Bring them out of hiding, pin them on a board: I had planned it only this morning. I have a printer so, cut, crop, say it’s finished, print and pin it on the board. Rediscovering these old plans for pictorial adventures and voyages long forgotten, pin them on the board as they are. With that, no tugs and pulls, push and shove, everything becomes neutral, non-intrusive random thought mechanisms that function at the edge of a dream pull me into the gentle whirr and flicker of thinking-about-things.

Each page of the world turns over and there’s another, and another. We’re all grown-up children, every song that’s sung, spoken in rhyme, is done in a spontaneous leap of words that, falling to the floor, arrange themselves, themselves.

See the Art page in this blog. Note: photo taken in a quiet moment at the red light


not anything

POSTCARD#298: Bangkok: 3:30 am: Almost awake in the darkness of a warm insect-click, whispering night; dreamscape/ language interface and a question arises… floats in air motionless, then ascends, as light as a feather. Which way will these air currents take it? Something about the usual way I perceive my surroundings is different. The pronoun ‘I’ becomes ‘him’ over there, engaging in active thinking… looking for words to make sense of it all. Curiosity shifts, rolls over and retrieves the word ‘pain’.

By this time, the session with the Pain Clinic yesterday has returned to memory and now I’m nearly awake – so the big question is… has the headache gone or not? Focus attention again on the location of that pain, as a particular point on the headache ‘map’… is it there? Push myself up in bed, swing legs over the side, soles of feet on cool flooring. No, the pain I feel is where the needle went in, and all around that, is a totally pain-free zone. It worked!

I want to fling open the bedroom door and go running up and down the stairs, but I can’t do that because we have a 5 weeks old baby in the house… it’s a long story. Compassion for those having no understanding of the Buddha’s teaching on the Noble Truth of Suffering – Suffering? Not for me, no thanks, it sounds awful. I want to be happy. There they go hungering after that happiness, and trying to keep it all in balance, the tipping point, verging on total disaster.

Systems developed from the recognition of the kind of suffering that’s caused by resistance. Seeing myself fighting against it, as it’s appearing in present time, sometimes hating it, and holding on in some way to a temporary pain-free state, short-lived because unknowingly I’m pulled away by a yearning for something else and the round-and-round of wanting things to be different than the way they are.

I’ve learned that the best way to keep your balance in these investigations into the way things are, is to not want anything, and not seek anything, because there’s ‘not anything’ there – not ‘nothing’, not ‘anything. If I can see it like that, the holding-on thing is not getting in the way. What I’m left with is a contemplation of the question rather than looking for the nearest-match answer. We can’t know what it is in the conditioned realm; beyond the point of no return, and there are no words for it. In the end maybe, all that remains is the word ‘it’ – there’s a metallic click-sound to it as that too is cut off, extinguished, the cessation of the conditioned world. This is as far as it goes in Theravada Buddhism – other Eastern teachings may have more to say about ‘it’.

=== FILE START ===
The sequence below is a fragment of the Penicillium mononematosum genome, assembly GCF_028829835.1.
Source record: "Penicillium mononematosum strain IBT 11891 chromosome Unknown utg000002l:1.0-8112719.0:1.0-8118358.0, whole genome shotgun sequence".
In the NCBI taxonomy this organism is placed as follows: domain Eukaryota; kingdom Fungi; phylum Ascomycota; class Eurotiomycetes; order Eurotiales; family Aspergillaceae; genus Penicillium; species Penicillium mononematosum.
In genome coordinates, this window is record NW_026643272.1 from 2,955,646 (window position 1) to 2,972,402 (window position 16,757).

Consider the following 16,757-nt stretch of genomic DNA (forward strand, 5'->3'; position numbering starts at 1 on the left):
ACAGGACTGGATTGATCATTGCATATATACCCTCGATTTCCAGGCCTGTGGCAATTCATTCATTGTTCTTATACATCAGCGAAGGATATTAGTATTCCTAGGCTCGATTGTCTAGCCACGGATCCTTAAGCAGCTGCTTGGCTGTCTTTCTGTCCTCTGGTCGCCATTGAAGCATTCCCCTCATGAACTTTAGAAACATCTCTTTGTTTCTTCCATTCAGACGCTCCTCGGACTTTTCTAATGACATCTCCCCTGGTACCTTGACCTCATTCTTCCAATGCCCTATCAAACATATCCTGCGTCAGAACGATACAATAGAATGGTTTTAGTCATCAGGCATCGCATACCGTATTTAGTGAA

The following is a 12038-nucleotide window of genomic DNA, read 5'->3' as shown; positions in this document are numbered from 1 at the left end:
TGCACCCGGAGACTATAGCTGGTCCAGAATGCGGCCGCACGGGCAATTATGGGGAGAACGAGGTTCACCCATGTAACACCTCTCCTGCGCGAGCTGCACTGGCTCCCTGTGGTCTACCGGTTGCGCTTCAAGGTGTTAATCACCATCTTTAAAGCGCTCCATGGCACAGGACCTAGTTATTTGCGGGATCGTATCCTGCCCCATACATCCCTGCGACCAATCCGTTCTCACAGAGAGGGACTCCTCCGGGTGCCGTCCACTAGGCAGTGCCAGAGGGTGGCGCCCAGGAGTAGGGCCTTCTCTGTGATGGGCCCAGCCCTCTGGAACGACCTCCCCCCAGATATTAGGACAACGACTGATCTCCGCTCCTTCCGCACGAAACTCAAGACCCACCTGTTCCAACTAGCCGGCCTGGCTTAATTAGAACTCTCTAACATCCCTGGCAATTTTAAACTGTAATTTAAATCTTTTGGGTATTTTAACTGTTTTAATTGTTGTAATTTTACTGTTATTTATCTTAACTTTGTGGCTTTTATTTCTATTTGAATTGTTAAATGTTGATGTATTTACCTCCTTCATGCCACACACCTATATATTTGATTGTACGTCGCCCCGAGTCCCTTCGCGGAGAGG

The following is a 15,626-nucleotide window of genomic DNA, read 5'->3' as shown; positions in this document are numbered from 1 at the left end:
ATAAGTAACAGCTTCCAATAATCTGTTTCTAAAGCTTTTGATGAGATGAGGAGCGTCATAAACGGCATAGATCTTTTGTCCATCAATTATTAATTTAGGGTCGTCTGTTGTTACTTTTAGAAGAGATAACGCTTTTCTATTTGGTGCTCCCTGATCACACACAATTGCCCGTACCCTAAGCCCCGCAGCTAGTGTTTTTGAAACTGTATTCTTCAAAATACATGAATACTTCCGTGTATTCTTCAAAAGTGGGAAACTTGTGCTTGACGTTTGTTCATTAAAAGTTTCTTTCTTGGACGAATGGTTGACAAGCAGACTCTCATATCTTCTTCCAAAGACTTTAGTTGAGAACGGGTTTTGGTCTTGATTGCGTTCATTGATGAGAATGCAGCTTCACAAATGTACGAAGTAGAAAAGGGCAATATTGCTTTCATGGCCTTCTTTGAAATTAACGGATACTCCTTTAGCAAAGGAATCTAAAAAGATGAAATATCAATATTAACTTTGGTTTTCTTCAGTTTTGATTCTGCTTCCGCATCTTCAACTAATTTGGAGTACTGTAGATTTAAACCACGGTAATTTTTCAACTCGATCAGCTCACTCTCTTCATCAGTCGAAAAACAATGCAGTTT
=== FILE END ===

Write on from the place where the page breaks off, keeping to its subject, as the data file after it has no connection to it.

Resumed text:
‘The real is not something, it’s not anything. It’s not a phenomenon. You can’t think about it, you can’t create an image of it. So we say unconditioned, unborn, uncreated, unformed. Anatta (not-self), nirodha (cessation), nibbana (liberation). If you try to think about these words you don’t get anywhere. Your mind stops, it’s like nothing. … if we’re expecting something from the meditation practice, some kind of Enlightenment, bright lights and world-trembling experiences, then we’re disappointed because expecting is another kind of desire, isn’t it?’ [The End of the World is Here, Ajahn Sumedho]


a window opening

POSTCARD#297: Bangkok: 6pm: A coffee shop near to Banglampoo, plugged into an iTunes track, when another sound breaks through; someone calling my name – there’s a man coming towards my table. I stand up too quickly and the headache stabs me, one earbud yanked out, and the phone spins away on the other one still attached, falls off the surface and hits the table leg; crash, bash.

Reaching for phone suspended on-cord-pulled-tight, thus thrust into real time, all-around sound… a face without a name appears. Mind-rush-through-memory-files, searching for nearest match. A hand extends into my space: ‘I saw you in the window!” he says, by way of explanation. It’s Jim! Remember me? How’re ya doin’ pal? – How long has it been? I shake his hand held out for handshake, warm firm grip.

Yes, it’s Jim, same face, older, threads of hair combed carefully over a bronzed skull with brown age spots on smooth old skin held at the corners like curtain folds beneath which, enquiring eyes look out… an unfinished sentence. Recognition starts to kick in, laughter – good-looking teeth, I see a row of white back molars, and for an instant, the smile seems to go all the way round 360 degrees, so that the upper half of his head becomes separated from the lower.

This is too weird; I manage to swallow a headache pill with a swig of water. How is it possible, running into each other like this after a decade or more in old Bangkok? He tears a piece off my paper coaster and writes his phone number on the back in large emphatic numerals. Sorry but he is on his way to somewhere else right now but I have to remember and give him a call. We shake hands again and he’s gone in the crowd.

Running into someone I know from decades ago; small world, I suppose – now I’m resident here until who knows when. My coffee cup balanced unevenly on a torn coaster, and in the centre of my vision, the other part with his phone number written on it. Should I call him tomorrow? It’s been so long, so much water gone under the bridge. What to say? Tell him about my headaches? Nope, that’s a whole discussion in itself. I pay the bill; get up and out into the huge sound of evening traffic.